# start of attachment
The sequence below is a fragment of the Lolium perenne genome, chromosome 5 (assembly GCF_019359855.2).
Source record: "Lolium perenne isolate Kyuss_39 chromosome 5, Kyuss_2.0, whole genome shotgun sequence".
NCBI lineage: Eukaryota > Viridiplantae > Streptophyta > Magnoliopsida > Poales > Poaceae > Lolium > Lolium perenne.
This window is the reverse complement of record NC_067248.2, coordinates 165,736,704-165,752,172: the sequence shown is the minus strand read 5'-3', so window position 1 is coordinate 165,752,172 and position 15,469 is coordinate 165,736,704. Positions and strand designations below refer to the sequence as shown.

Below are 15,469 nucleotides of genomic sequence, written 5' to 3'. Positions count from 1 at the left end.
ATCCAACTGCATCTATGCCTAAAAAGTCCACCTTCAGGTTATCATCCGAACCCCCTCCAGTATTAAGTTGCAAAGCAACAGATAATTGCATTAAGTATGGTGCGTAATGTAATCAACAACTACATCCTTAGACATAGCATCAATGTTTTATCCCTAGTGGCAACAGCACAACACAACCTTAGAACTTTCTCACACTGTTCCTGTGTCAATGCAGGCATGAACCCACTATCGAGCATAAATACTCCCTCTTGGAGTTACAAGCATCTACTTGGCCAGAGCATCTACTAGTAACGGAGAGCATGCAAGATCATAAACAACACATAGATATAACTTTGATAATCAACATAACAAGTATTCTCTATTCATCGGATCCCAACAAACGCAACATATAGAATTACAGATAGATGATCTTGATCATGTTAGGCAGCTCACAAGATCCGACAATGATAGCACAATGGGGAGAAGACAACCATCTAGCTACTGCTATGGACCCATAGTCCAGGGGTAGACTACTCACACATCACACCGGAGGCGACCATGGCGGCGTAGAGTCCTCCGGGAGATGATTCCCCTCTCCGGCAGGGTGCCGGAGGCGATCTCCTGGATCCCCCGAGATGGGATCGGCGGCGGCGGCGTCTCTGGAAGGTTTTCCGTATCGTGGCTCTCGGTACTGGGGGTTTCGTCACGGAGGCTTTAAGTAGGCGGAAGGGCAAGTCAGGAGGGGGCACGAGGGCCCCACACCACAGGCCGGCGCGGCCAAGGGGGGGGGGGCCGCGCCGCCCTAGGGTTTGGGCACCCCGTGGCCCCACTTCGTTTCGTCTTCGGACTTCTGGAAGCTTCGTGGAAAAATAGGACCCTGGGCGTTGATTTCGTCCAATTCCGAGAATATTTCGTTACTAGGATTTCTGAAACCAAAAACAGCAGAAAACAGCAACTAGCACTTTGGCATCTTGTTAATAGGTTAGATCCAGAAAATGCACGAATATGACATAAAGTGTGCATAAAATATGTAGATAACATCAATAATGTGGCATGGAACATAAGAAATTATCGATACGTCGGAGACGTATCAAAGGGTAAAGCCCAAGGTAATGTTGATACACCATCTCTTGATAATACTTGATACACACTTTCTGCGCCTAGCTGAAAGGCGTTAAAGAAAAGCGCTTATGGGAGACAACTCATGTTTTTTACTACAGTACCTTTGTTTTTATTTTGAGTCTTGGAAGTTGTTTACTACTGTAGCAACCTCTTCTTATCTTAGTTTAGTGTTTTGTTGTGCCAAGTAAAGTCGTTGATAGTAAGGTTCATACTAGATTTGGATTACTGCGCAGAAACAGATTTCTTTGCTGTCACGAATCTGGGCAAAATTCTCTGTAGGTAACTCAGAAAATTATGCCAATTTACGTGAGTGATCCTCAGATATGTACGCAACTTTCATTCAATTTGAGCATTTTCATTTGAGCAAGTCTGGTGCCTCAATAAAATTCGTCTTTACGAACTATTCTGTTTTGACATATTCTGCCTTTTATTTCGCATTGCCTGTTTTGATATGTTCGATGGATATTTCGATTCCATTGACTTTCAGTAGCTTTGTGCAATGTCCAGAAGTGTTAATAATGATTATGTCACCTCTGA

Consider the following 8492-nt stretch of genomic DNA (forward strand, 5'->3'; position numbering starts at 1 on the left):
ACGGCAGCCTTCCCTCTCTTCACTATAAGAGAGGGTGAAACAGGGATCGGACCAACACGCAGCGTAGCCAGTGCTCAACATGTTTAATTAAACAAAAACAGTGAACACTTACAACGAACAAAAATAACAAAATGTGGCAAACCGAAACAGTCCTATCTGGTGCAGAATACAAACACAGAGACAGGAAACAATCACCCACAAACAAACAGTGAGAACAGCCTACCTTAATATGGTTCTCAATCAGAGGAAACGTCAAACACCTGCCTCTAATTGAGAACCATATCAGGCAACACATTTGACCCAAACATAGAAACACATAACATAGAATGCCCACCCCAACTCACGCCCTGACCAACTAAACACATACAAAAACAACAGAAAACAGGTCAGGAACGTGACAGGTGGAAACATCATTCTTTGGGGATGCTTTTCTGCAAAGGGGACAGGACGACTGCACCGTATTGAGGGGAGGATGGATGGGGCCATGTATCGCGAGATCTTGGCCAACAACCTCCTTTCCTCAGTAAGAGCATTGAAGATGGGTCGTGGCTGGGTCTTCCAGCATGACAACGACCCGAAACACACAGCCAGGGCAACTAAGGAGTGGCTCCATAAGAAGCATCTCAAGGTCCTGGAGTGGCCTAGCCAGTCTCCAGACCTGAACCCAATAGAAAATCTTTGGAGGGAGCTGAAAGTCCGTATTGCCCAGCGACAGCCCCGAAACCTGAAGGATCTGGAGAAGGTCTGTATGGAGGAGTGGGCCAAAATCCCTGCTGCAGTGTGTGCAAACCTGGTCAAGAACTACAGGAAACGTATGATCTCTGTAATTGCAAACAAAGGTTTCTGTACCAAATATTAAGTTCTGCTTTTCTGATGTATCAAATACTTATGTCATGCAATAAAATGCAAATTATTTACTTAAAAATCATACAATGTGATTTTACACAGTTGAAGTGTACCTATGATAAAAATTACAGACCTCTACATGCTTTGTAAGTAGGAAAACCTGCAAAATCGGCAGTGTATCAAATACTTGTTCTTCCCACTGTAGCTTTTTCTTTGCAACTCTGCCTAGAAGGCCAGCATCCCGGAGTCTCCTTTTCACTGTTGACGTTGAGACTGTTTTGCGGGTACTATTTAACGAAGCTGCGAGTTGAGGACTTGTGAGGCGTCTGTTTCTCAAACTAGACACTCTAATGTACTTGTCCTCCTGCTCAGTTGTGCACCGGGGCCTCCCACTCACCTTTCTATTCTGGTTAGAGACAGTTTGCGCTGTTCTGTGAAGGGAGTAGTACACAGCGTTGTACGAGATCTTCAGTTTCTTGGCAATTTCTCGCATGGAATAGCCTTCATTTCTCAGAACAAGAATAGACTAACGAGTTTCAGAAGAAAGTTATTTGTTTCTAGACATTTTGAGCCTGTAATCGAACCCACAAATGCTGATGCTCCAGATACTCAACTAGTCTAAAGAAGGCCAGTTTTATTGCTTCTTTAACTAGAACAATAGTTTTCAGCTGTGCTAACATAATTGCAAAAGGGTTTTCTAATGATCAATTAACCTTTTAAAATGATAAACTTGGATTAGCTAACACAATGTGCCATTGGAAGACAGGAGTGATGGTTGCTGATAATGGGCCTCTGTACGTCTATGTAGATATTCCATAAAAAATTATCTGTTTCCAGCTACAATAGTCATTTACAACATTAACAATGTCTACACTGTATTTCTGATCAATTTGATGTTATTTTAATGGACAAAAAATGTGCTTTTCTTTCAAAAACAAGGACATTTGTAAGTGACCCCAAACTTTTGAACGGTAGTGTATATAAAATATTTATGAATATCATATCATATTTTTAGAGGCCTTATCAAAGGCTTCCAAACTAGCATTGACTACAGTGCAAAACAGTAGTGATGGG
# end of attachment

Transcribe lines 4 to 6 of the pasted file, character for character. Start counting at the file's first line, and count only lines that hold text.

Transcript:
This window is the reverse complement of record NC_067248.2, coordinates 165,736,704-165,752,172: the sequence shown is the minus strand read 5'-3', so window position 1 is coordinate 165,752,172 and position 15,469 is coordinate 165,736,704. Positions and strand designations below refer to the sequence as shown.

Below are 15,469 nucleotides of genomic sequence, written 5' to 3'. Positions count from 1 at the left end.
ATCCAACTGCATCTATGCCTAAAAAGTCCACCTTCAGGTTATCATCCGAACCCCCTCCAGTATTAAGTTGCAAAGCAACAGATAATTGCATTAAGTATGGTGCGTAATGTAATCAACAACTACATCCTTAGACATAGCATCAATGTTTTATCCCTAGTGGCAACAGCACAACACAACCTTAGAACTTTCTCACACTGTTCCTGTGTCAATGCAGGCATGAACCCACTATCGAGCATAAATACTCCCTCTTGGAGTTACAAGCATCTACTTGGCCAGAGCATCTACTAGTAACGGAGAGCATGCAAGATCATAAACAACACATAGATATAACTTTGATAATCAACATAACAAGTATTCTCTATTCATCGGATCCCAACAAACGCAACATATAGAATTACAGATAGATGATCTTGATCATGTTAGGCAGCTCACAAGATCCGACAATGATAGCACAATGGGGAGAAGACAACCATCTAGCTACTGCTATGGACCCATAGTCCAGGGGTAGACTACTCACACATCACACCGGAGGCGACCATGGCGGCGTAGAGTCCTCCGGGAGATGATTCCCCTCTCCGGCAGGGTGCCGGAGGCGATCTCCTGGATCCCCCGAGATGGGATCGGCGGCGGCGGCGTCTCTGGAAGGTTTTCCGTATCGTGGCTCTCGGTACTGGGGGTTTCGTCACGGAGGCTTTAAGTAGGCGGAAGGGCAAGTCAGGAGGGGGCACGAGGGCCCCACACCACAGGCCGGCGCGGCCAAGGGGGGGGGGGCCGCGCCGCCCTAGGGTTTGGGCACCCCGTGGCCCCACTTCGTTTCGTCTTCGGACTTCTGGAAGCTTCGTGGAAAAATAGGACCCTGGGCGTTGATTTCGTCCAATTCCGAGAATATTTCGTTACTAGGATTTCTGAAACCAAAAACAGCAGAAAACAGCAACTAGCACTTTGGCATCTTGTTAATAGGTTAGATCCAGAAAATGCACGAATATGACATAAAGTGTGCATAAAATATGTAGATAACATCAATAATGTGGCATGGAACATAAGAAATTATCGATACGTCGGAGACGTATCAAAGGGTAAAGCCCAAGGTAATGTTGATACACCATCTCTTGATAATACTTGATACACACTTTCTGCGCCTAGCTGAAAGGCGTTAAAGAAAAGCGCTTATGGGAGACAACTCATGTTTTTTACTACAGTACCTTTGTTTTTATTTTGAGTCTTGGAAGTTGTTTACTACTGTAGCAACCTCTTCTTATCTTAGTTTAGTGTTTTGTTGTGCCAAGTAAAGTCGTTGATAGTAAGGTTCATACTAGATTTGGATTACTGCGCAGAAACAGATTTCTTTGCTGTCACGAATCTGGGCAAAATTCTCTGTAGGTAACTCAGAAAATTATGCCAATTTACGTGAGTGATCCTCAGATATGTACGCAACTTTCATTCAATTTGAGCATTTTCATTTGAGCAAGTCTGGTGCCTCAATAAAATTCGTCTTTACGAACTATTCTGTTTTGACATATTCTGCCTTTTATTTCGCATTGCCTGTTTTGATATGTTCGATGGATATTTCGATTCCATTGACTTTCAGTAGCTTTGTGCAATGTCCAGAAGTGTTAATAATGATTATGTCACCTCTGA